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City panel OKs zoning change that could bring new NW Side charter school

Updated: November 19, 2013 6:34AM

The Chicago Plan Commission on Thursday approved a zoning change that could eventually allow the Noble Network of Charter Schools to consider building a new high school on the Northwest Side, across the street from an existing high school.

That’s despite a boisterous protest outside City Council chambers by supporters of Prosser High School — including Ald. Nick Sposato — and of other neighborhood schools in Belmont Cragin whose budgets have undergone deep cuts this year.

The protesters — mostly from the groups Chicago Students Organizing to Save Our Schools, and Communities United for Quality Education — pointed to a projected decline in high school-aged population in the Belmont Cragin area over the next four years, the presence of four CPS high schools within a 1.5 radius of the proposed site, and budget cuts at existing area schools totaling some $6.4 million.

“I have nothing against charter schools, but our school works,” said Sue Rosenthal-Matthews, mother of triplets, two of whom are Prosser freshmen. “We need the money. We got cut. how much we got cut? $1.2 million, You’re giving $1.3 million in startup costs. I’m not getting it.”

Prosser student Juan Tristan, who said he left one of the Noble Charter schools after his freshman year because the strict rules made him ill, worried the new school would further drain Prosser’s budget.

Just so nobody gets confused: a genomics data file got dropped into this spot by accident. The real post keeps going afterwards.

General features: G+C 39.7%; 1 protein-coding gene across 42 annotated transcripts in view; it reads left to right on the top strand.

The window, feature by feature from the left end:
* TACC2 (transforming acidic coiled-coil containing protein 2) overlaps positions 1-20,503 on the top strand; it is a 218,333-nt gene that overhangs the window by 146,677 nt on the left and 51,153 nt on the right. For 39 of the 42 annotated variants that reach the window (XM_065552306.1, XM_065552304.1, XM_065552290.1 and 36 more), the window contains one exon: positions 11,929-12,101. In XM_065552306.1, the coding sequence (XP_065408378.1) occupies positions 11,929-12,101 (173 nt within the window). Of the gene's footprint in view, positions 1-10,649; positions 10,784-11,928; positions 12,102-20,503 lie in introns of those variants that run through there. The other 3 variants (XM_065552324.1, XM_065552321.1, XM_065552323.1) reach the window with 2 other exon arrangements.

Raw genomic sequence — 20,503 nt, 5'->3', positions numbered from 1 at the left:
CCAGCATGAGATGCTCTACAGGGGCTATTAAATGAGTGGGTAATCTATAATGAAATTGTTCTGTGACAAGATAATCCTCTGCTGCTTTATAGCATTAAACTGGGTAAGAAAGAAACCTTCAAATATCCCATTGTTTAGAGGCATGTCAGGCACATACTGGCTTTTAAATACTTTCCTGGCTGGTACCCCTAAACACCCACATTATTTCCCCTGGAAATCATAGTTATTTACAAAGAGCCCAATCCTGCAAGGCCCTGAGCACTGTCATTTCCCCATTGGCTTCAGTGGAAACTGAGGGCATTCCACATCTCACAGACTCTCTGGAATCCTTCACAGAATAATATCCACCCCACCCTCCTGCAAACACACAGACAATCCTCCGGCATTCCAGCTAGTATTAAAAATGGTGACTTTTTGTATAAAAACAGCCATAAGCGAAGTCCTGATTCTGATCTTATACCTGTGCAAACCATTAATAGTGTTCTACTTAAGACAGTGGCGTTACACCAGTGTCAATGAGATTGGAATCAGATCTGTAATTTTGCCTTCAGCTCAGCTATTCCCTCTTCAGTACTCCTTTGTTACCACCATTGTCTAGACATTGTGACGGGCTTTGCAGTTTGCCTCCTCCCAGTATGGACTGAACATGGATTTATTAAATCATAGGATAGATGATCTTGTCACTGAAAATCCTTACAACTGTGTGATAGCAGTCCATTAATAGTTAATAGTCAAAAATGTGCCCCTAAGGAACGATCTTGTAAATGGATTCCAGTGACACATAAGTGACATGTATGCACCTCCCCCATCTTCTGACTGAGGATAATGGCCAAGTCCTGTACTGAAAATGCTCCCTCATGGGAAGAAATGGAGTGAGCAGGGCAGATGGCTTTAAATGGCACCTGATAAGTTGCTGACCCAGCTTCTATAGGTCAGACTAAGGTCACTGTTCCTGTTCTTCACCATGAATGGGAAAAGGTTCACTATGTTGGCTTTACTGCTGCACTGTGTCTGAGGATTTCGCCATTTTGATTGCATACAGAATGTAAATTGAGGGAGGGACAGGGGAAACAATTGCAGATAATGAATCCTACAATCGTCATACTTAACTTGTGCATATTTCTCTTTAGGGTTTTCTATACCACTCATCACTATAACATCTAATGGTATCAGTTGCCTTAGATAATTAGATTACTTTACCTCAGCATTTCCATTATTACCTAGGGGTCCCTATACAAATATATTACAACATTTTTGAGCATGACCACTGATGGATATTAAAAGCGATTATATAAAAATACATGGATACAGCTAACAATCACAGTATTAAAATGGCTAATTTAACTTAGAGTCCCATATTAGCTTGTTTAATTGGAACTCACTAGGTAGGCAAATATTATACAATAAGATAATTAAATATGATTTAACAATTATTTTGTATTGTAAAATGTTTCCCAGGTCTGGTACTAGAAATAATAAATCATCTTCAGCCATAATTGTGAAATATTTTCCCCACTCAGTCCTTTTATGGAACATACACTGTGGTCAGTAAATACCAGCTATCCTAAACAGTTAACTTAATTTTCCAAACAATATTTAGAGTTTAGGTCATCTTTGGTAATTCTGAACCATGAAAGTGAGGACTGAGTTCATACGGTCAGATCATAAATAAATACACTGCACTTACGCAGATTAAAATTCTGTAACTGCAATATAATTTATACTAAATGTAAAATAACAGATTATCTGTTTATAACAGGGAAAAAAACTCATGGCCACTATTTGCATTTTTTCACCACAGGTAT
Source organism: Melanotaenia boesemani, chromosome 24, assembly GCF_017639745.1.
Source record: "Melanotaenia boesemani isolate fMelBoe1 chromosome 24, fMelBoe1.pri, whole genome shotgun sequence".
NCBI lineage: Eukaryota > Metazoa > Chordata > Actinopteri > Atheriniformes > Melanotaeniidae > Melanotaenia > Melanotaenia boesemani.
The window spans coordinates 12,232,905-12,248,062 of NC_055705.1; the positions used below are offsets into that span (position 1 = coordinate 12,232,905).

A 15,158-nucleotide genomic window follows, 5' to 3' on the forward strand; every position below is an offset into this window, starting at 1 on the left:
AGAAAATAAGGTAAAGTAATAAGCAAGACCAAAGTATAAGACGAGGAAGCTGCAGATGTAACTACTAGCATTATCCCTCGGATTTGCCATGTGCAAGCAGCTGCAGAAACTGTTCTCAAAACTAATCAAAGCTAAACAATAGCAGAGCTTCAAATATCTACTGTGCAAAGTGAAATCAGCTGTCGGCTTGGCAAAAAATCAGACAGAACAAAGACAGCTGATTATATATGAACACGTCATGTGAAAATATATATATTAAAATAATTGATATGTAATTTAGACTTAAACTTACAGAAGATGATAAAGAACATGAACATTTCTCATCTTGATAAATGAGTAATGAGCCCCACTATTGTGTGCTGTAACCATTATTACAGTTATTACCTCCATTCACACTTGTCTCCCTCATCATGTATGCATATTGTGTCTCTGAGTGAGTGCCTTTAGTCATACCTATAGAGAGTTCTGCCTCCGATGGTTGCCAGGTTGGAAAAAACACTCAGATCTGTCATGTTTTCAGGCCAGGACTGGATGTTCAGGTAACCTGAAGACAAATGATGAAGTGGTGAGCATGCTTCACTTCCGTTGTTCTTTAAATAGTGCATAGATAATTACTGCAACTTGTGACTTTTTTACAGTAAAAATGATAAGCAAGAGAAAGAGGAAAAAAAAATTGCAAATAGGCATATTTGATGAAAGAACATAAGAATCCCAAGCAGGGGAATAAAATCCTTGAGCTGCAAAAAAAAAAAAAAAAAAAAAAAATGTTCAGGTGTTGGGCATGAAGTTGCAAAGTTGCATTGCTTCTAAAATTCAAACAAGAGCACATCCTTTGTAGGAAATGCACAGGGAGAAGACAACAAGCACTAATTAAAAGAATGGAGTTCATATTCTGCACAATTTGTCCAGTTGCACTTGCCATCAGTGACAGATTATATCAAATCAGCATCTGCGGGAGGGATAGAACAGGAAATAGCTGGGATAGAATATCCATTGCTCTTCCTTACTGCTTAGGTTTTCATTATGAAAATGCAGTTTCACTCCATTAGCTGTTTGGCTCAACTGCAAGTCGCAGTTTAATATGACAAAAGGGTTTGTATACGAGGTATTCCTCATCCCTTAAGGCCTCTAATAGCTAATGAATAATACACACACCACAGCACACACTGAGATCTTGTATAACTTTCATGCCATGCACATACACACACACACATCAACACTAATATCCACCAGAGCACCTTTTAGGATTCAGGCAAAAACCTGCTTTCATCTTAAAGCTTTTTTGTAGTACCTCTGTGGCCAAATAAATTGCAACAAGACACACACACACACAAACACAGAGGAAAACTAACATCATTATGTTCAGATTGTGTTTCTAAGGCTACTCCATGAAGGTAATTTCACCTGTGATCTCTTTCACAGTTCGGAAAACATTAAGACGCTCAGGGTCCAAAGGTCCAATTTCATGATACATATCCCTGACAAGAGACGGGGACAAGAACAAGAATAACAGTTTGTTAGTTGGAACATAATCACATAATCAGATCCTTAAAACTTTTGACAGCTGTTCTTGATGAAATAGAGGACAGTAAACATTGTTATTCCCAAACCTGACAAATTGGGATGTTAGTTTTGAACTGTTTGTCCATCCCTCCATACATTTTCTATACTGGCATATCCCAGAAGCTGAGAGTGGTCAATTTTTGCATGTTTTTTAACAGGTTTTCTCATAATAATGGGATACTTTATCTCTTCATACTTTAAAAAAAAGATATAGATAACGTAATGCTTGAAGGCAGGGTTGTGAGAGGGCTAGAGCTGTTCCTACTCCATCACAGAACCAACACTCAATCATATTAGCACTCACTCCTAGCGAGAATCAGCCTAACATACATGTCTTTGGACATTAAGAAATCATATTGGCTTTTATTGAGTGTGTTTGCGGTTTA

“If Noble builds this school, my school will suffer,” he said. “Each one of us deserves to receive an education but how is that possible when my school can’t even afford textbooks?”

Prosser, listed as a selective enrollment school for its International Baccalaureate certificate and Career and Technical Education programs, gained about 35 students over last year according to CPS records. Last year, according to the school, it received 4,000 applications for about 400 classrooms.

The site in question, at 5337 to 5357 W. Grand Ave., is currently zoned for the lumber yard that used to operate on it in the Armitage Industrial Corridor. The Noble Network of Charter Schools wants to build a school and athletic field, plus up to 32 parking spaces. Its proposed new school has a building site and a name (ITW Speer Academy, named for the deceased chairman of Illinois Tool Works, David Speer), but no approval yet from CPS, though it has applied this year to open in fall, 2014. Spokeswoman Angela Montagna said the $20 million in construction costs will be funded privately by Noble and ITW, using no public or tax increment financing dollars. The project must next go before the City Council zoning committee and then the full Council.

Noble, which already operates 14 campuses citywide serving more than 8,800 students, also says the project would create more than 100 construction jobs, and 50 to 60 full-time jobs once the school reaches its 900-student capacity.

Longtime Belmont Cragin resident Marilyn Burns wanted her children to be focused in a school with a better safety record than her neighborhood options at the time, so she sent her two younger sons to the original Noble campus on the near North Side.

Her youngest, Matthias Burns was driven every day, and had to wake up extra early to travel.

“I believe if there were a school in the 37th ward, we would have been able to walk to school,” he said.

Sposato, whose ward will inherit Prosser High School in 2015 when ward maps are redrawn, called the plan “a recipe for disaster here to have two public high schools across the street from each other.”

“I worry about the impact on Prosser,” he said. “I worry about the safety of children.”


Twitter: @bylaurenfitz

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